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“People in London walk around like they’re being chased for their lives.”

This is from one of my favourite memes about being a Londoner. And it’s true. It’s just who we are. But occasionally, we like to slow down. Escape the hustle and bustle, and go somewhere quieter.

One of the most common places to retreat to, is the peaceful lands of the Cotswold. Famous for its old beauty, the Cotswolds consists of green pastures and pretty little villages. It's completely different to the big cities, and yet it's close enough for a day trip. To see exactly why tourists and locals alike flock there, you’ve got to see it for yourself. Here’s my

1 day itinerary in the Cotswolds.

Stop 1: Burford

One of the most picturesque towns, and found on the edge of the Cotswolds in Oxfordshire, Burford is an obvious first stop. This hillside market town sweeps down, through a row of ancient buildings, towards the River Windrush. On the way you’ll find cute cafes, tea shops, book stores, and antique stores, as well as souvenir shops, pubs, and restaurants.

Take a walk around the little town to see the stone cottages whilst imagining its glory days as a medieval town.

The 15th-century church is also worth a look, and it has a pleasant cafe next to it, if you’re looking for a snack or a toilet stop.

At the bottom of the hill, is Tolsey Museum which houses displays about the town’s social and industrial past.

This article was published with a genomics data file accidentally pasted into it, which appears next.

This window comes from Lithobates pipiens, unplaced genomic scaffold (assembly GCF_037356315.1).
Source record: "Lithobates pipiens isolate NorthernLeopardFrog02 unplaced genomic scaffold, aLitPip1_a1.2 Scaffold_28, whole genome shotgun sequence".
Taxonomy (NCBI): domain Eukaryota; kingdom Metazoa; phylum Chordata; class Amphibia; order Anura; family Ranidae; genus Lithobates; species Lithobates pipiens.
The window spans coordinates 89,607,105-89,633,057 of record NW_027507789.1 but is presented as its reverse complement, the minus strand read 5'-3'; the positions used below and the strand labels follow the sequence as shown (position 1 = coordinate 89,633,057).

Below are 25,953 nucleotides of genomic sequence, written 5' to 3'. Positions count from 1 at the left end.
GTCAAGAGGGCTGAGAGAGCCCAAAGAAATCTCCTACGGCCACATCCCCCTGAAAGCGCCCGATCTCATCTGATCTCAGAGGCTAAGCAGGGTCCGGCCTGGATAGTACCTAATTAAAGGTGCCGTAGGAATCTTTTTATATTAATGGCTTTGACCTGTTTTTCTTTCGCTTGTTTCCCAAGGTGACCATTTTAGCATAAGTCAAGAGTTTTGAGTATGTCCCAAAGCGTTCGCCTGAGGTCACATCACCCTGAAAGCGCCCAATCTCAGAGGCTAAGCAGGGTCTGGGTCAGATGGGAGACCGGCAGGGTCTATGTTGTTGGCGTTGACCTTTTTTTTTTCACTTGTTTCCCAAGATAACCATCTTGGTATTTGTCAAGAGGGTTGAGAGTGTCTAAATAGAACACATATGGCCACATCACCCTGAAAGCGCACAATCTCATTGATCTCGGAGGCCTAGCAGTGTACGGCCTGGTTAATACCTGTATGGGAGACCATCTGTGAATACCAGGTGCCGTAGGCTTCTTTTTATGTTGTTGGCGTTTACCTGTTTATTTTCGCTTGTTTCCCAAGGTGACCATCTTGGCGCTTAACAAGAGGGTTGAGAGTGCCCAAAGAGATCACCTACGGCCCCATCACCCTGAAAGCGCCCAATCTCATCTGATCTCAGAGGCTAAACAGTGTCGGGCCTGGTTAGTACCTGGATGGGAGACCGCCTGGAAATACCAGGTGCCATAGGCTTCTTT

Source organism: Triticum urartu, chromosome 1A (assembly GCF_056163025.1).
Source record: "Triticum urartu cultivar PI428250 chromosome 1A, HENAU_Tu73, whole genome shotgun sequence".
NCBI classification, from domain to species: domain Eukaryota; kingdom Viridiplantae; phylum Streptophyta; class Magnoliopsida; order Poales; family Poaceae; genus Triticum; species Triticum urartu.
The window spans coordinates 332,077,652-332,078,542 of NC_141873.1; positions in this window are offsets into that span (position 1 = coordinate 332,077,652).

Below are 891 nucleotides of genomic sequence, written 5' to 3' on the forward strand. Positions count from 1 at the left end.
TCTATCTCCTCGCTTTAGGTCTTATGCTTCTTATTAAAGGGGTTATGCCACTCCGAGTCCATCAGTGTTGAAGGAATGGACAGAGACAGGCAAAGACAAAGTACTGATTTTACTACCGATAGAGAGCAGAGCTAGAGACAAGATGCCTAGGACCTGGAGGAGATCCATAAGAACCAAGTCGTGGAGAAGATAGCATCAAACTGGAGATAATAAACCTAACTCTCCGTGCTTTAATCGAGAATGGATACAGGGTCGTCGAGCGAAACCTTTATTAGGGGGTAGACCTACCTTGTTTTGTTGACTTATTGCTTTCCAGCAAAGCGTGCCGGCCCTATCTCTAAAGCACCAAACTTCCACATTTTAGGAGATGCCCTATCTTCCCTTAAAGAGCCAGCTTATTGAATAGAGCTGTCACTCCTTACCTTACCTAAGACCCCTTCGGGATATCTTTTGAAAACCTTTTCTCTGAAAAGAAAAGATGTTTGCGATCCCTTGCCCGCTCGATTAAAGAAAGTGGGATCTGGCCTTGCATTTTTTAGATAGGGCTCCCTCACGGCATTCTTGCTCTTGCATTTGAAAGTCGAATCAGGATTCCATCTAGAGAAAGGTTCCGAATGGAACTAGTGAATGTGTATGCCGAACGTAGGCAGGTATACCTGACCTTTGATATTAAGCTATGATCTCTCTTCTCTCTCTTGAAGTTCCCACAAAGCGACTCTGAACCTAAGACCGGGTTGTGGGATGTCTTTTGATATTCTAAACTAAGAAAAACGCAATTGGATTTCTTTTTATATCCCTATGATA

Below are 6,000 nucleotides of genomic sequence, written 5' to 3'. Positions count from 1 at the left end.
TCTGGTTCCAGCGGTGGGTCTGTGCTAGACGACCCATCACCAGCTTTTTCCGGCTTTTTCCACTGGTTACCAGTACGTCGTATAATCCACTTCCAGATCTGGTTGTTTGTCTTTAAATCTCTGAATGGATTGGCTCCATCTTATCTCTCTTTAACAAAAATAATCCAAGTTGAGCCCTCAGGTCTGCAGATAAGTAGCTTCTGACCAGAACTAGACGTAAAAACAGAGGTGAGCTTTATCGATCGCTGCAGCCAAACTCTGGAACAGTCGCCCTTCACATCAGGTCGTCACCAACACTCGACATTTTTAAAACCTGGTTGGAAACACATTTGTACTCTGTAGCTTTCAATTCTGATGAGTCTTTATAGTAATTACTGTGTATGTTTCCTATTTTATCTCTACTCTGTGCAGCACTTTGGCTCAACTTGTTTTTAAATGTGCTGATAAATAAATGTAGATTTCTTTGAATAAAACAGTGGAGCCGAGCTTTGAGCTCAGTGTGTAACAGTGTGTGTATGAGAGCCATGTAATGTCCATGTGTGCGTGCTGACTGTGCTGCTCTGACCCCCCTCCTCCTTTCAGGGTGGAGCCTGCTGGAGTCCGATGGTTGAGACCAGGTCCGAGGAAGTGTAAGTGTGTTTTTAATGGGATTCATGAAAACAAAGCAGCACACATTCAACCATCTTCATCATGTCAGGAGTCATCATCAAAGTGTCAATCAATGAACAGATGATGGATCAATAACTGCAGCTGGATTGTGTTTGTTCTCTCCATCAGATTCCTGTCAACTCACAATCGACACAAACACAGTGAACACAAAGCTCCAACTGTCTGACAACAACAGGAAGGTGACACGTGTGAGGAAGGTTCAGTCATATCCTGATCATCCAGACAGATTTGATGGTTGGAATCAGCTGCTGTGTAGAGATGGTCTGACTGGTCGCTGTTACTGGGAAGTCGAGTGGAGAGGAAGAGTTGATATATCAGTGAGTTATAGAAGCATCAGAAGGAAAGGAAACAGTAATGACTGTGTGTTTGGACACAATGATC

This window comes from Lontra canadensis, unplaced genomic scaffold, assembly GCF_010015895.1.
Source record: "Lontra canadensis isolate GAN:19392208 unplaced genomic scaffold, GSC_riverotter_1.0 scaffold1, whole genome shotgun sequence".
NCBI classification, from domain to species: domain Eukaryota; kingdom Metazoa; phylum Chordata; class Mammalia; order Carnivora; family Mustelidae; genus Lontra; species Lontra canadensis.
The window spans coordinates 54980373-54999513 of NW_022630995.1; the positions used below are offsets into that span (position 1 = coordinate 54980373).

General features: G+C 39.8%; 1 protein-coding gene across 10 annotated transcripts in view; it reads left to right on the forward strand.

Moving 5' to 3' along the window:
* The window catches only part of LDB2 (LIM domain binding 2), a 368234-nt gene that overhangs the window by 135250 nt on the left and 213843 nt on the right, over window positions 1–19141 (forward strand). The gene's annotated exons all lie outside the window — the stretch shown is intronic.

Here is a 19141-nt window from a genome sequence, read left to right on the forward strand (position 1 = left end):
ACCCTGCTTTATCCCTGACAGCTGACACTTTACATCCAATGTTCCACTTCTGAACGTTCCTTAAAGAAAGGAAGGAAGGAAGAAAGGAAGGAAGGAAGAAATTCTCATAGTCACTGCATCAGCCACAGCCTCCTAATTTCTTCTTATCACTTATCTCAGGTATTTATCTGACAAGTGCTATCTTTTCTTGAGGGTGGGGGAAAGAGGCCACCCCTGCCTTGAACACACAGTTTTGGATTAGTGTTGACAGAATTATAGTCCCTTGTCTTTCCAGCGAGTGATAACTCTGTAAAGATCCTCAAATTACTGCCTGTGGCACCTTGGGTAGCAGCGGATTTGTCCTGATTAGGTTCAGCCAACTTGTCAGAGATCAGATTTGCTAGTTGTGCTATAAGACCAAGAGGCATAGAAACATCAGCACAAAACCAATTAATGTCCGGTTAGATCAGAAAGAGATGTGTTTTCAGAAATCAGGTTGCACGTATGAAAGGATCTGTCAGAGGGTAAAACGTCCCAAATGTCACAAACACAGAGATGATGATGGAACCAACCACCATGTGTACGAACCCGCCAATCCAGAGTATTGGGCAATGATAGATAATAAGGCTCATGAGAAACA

Free parking is available.

Stop 2: Bibury

“The most beautiful village in England”.

- William Morris (1834 - 1896) British textile designer, author, and artist.

16 minutes away by car, is “the most beautiful village in England”, Bibury (pronuncied buy-burry). Filled with stone cottages around the River Colne, it’s exactly what you’d imagine the English countryside would be!

The most famous spot in Bibury is Arlington Row. This row of stone cottages were built in 1380 as monastic wool stores.

Back in the middle ages, the Cotswolds were a centre of wool production. The lands were great for sheep, and so flocks of beautiful Cotswold Lions - native only to this area - were raised, as their long fleece made for perfect wool. In fact, the name Cotswold, comes from “Cot" and "Wold” meaning ‘sheep enclosure in rolling hillsides’. The wool trade was very profitable, and most exports, during the most successful period of 1250–1350, were to Italian merchants.

Arlington Row features on many postcards, and is the most photographed scene in the Cotswolds, as well as having starred in the film Stardust. I’m sure they are used to having their houses captured, but, as you walk down, please respect the residents who live there.

The area is also well known for their local trout, which is farmed, and can be sampled at the Bibury Trout Farm. Their pretty open-air cafe also features a covered dining area at the back, which looks out onto the farm. The trout rolls, and sausage rolls are delicious, but pricey! So if you’re not quite hungry yet, I’d recommend just grabbing a snack, or a coffee, and saving yourself for the next stop.

There is free parking opposite the Trout Farm.

Stop 3: Bourton-on-the-Water